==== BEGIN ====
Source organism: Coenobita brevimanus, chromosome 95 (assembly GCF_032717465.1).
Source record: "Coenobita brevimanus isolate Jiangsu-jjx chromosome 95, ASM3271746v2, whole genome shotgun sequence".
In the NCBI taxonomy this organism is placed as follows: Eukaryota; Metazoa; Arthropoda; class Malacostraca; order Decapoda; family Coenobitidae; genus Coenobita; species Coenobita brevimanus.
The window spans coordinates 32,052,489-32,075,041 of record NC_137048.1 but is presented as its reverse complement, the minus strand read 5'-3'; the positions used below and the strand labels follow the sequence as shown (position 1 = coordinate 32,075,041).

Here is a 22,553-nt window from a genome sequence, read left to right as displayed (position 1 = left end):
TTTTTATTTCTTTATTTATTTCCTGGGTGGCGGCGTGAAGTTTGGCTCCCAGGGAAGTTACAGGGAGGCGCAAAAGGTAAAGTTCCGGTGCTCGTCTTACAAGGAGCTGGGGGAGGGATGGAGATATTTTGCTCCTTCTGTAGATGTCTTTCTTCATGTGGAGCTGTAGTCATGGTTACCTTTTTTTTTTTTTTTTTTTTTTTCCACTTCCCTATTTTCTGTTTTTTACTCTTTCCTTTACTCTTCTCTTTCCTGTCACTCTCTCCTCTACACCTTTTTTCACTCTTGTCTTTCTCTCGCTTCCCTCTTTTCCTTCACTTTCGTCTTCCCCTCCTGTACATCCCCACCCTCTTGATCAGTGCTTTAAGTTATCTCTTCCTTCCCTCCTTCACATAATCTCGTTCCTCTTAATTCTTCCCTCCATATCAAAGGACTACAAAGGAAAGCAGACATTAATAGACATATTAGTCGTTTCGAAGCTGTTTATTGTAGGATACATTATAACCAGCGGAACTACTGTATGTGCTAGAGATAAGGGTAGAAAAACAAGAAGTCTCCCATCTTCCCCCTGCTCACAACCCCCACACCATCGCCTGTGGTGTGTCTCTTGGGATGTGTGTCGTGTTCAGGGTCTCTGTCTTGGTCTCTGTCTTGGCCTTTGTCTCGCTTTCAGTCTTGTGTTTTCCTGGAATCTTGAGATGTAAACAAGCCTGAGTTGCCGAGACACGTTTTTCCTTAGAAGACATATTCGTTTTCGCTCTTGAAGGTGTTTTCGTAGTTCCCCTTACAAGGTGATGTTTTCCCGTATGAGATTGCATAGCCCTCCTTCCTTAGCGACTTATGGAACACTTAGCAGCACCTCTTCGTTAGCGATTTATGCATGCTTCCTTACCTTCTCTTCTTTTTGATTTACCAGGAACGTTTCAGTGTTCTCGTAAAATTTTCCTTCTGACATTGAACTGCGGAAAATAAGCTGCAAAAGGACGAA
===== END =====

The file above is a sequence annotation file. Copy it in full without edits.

Source organism: Coenobita brevimanus, chromosome 95 (assembly GCF_032717465.1).
Source record: "Coenobita brevimanus isolate Jiangsu-jjx chromosome 95, ASM3271746v2, whole genome shotgun sequence".
In the NCBI taxonomy this organism is placed as follows: Eukaryota; Metazoa; Arthropoda; class Malacostraca; order Decapoda; family Coenobitidae; genus Coenobita; species Coenobita brevimanus.
The window spans coordinates 32,052,489-32,075,041 of record NC_137048.1 but is presented as its reverse complement, the minus strand read 5'-3'; the positions used below and the strand labels follow the sequence as shown (position 1 = coordinate 32,075,041).

Here is a 22,553-nt window from a genome sequence, read left to right as displayed (position 1 = left end):
TTTTTATTTCTTTATTTATTTCCTGGGTGGCGGCGTGAAGTTTGGCTCCCAGGGAAGTTACAGGGAGGCGCAAAAGGTAAAGTTCCGGTGCTCGTCTTACAAGGAGCTGGGGGAGGGATGGAGATATTTTGCTCCTTCTGTAGATGTCTTTCTTCATGTGGAGCTGTAGTCATGGTTACCTTTTTTTTTTTTTTTTTTTTTTTCCACTTCCCTATTTTCTGTTTTTTACTCTTTCCTTTACTCTTCTCTTTCCTGTCACTCTCTCCTCTACACCTTTTTTCACTCTTGTCTTTCTCTCGCTTCCCTCTTTTCCTTCACTTTCGTCTTCCCCTCCTGTACATCCCCACCCTCTTGATCAGTGCTTTAAGTTATCTCTTCCTTCCCTCCTTCACATAATCTCGTTCCTCTTAATTCTTCCCTCCATATCAAAGGACTACAAAGGAAAGCAGACATTAATAGACATATTAGTCGTTTCGAAGCTGTTTATTGTAGGATACATTATAACCAGCGGAACTACTGTATGTGCTAGAGATAAGGGTAGAAAAACAAGAAGTCTCCCATCTTCCCCCTGCTCACAACCCCCACACCATCGCCTGTGGTGTGTCTCTTGGGATGTGTGTCGTGTTCAGGGTCTCTGTCTTGGTCTCTGTCTTGGCCTTTGTCTCGCTTTCAGTCTTGTGTTTTCCTGGAATCTTGAGATGTAAACAAGCCTGAGTTGCCGAGACACGTTTTTCCTTAGAAGACATATTCGTTTTCGCTCTTGAAGGTGTTTTCGTAGTTCCCCTTACAAGGTGATGTTTTCCCGTATGAGATTGCATAGCCCTCCTTCCTTAGCGACTTATGGAACACTTAGCAGCACCTCTTCGTTAGCGATTTATGCATGCTTCCTTACCTTCTCTTCTTTTTGATTTACCAGGAACGTTTCAGTGTTCTCGTAAAATTTTCCTTCTGACATTGAACTGCGGAAAATAAGCTGCAAAAGGACGAA